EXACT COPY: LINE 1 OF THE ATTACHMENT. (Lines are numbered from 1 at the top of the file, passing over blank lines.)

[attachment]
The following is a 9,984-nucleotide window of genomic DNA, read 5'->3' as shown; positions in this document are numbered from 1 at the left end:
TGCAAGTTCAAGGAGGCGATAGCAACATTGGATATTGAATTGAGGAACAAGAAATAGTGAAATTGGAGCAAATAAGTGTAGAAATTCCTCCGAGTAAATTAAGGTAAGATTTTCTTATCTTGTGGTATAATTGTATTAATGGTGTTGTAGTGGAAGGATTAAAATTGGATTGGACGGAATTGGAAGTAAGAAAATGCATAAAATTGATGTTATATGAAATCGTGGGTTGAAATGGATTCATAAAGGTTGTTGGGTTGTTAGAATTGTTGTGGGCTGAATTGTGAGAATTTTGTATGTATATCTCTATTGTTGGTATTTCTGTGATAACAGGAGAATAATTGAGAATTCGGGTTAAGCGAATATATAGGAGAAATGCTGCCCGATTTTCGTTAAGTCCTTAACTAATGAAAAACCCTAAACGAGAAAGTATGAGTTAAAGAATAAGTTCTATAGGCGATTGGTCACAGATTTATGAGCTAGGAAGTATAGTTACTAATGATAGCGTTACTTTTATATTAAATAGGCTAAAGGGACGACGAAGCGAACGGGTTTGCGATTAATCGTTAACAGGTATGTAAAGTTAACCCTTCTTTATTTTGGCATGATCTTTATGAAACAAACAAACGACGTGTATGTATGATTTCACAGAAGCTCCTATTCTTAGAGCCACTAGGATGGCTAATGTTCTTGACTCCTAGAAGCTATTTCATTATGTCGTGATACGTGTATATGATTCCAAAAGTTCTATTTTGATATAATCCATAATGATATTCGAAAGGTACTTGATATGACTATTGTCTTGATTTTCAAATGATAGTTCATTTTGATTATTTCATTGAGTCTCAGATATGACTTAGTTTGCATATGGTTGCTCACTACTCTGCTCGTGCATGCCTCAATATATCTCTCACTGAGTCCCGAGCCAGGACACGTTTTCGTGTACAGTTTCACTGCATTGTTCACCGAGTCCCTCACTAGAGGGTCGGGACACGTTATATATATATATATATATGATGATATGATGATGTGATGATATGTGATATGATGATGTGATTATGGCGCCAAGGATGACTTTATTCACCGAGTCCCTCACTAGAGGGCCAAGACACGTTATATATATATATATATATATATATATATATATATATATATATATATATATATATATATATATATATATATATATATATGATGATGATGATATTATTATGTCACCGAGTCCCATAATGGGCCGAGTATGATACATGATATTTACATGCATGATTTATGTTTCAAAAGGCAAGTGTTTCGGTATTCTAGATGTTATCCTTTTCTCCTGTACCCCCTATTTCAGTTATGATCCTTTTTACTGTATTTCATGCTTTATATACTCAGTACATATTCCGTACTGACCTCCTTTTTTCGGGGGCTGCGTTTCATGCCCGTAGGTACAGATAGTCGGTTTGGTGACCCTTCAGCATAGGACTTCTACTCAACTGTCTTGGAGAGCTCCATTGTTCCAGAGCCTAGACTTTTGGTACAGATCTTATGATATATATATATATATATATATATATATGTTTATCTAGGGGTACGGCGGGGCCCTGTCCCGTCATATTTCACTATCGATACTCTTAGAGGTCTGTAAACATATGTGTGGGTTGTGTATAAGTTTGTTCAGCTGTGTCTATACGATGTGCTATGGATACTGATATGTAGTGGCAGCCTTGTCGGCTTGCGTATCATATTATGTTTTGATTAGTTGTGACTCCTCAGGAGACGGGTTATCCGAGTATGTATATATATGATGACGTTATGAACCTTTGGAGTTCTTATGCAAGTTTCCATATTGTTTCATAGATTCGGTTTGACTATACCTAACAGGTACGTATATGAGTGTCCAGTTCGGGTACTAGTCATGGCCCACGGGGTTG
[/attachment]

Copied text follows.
The following is a 9,984-nucleotide window of genomic DNA, read 5'->3' as shown; positions in this document are numbered from 1 at the left end: